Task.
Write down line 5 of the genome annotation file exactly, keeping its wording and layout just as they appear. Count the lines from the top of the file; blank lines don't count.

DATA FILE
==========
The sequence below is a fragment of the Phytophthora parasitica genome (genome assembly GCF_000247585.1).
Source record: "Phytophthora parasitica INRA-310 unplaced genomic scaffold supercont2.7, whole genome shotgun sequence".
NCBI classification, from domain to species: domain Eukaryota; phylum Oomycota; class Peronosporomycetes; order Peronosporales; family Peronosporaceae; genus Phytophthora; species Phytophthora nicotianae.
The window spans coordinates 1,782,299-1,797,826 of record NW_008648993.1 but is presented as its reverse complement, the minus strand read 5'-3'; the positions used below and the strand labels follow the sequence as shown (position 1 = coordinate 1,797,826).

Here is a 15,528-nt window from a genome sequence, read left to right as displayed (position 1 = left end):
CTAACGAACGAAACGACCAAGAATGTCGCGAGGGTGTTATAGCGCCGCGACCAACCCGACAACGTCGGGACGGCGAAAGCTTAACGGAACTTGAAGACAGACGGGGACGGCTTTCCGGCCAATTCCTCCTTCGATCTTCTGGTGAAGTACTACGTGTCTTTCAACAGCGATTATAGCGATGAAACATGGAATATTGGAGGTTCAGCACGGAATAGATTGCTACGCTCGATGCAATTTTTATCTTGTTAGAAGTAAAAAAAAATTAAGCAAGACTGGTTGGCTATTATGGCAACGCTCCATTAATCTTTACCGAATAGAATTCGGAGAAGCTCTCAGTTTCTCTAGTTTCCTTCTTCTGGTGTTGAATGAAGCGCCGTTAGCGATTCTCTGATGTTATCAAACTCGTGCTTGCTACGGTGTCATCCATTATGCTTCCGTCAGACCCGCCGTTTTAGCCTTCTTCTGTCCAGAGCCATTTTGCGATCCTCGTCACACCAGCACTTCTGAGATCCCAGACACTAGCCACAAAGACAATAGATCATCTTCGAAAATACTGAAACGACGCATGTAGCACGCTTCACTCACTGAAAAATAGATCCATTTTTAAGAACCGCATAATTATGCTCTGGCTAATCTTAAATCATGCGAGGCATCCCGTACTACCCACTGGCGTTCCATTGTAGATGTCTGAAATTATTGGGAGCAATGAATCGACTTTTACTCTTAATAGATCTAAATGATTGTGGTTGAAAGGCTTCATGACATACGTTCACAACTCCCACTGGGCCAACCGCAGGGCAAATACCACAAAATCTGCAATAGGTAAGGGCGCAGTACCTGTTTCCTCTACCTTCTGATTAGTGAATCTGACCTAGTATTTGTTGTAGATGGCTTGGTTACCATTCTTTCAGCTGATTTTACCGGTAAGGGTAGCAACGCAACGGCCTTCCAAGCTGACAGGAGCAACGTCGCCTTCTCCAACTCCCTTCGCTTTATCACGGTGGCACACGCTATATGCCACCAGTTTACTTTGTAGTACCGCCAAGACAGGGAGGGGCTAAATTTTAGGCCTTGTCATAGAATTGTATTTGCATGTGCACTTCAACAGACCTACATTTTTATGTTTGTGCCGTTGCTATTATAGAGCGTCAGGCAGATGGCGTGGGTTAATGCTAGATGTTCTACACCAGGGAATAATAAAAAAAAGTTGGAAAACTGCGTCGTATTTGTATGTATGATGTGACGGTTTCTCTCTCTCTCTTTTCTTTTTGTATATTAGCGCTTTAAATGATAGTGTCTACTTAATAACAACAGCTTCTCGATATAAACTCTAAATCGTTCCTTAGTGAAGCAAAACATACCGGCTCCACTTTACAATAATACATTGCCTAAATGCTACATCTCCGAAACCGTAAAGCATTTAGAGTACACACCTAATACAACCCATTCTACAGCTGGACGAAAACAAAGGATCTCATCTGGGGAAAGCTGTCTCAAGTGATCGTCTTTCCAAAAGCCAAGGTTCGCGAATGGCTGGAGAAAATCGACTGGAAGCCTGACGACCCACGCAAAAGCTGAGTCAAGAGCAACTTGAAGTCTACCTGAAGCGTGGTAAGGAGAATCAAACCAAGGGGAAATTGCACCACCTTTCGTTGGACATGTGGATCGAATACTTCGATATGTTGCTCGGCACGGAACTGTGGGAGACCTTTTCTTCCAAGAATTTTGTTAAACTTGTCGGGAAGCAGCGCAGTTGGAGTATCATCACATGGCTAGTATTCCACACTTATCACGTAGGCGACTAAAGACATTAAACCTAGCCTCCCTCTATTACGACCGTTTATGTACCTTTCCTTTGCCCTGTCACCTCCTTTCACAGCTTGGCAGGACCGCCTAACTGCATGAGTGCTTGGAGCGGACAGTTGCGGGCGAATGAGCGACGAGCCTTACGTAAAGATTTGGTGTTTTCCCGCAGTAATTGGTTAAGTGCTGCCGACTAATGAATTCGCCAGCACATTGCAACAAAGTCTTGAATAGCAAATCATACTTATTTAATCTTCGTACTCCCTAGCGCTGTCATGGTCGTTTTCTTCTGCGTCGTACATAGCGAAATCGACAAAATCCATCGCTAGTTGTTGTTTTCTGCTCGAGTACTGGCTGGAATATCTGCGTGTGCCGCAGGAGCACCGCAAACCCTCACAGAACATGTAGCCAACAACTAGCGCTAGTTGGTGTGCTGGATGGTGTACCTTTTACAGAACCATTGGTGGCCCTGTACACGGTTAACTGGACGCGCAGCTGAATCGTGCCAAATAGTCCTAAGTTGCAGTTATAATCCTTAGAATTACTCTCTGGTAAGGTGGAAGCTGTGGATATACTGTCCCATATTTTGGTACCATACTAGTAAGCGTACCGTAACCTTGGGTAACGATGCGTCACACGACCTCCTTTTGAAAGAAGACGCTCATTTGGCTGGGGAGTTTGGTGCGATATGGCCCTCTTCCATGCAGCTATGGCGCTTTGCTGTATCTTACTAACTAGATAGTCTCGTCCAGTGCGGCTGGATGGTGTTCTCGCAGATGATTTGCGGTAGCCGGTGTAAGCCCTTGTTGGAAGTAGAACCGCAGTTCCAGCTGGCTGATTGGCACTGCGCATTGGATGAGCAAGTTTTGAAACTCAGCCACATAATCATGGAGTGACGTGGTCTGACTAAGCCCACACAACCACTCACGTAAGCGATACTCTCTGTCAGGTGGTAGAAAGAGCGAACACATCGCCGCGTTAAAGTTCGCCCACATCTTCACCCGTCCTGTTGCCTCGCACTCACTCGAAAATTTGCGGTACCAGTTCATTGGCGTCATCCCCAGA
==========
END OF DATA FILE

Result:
Here is a 15,528-nt window from a genome sequence, read left to right as displayed (position 1 = left end):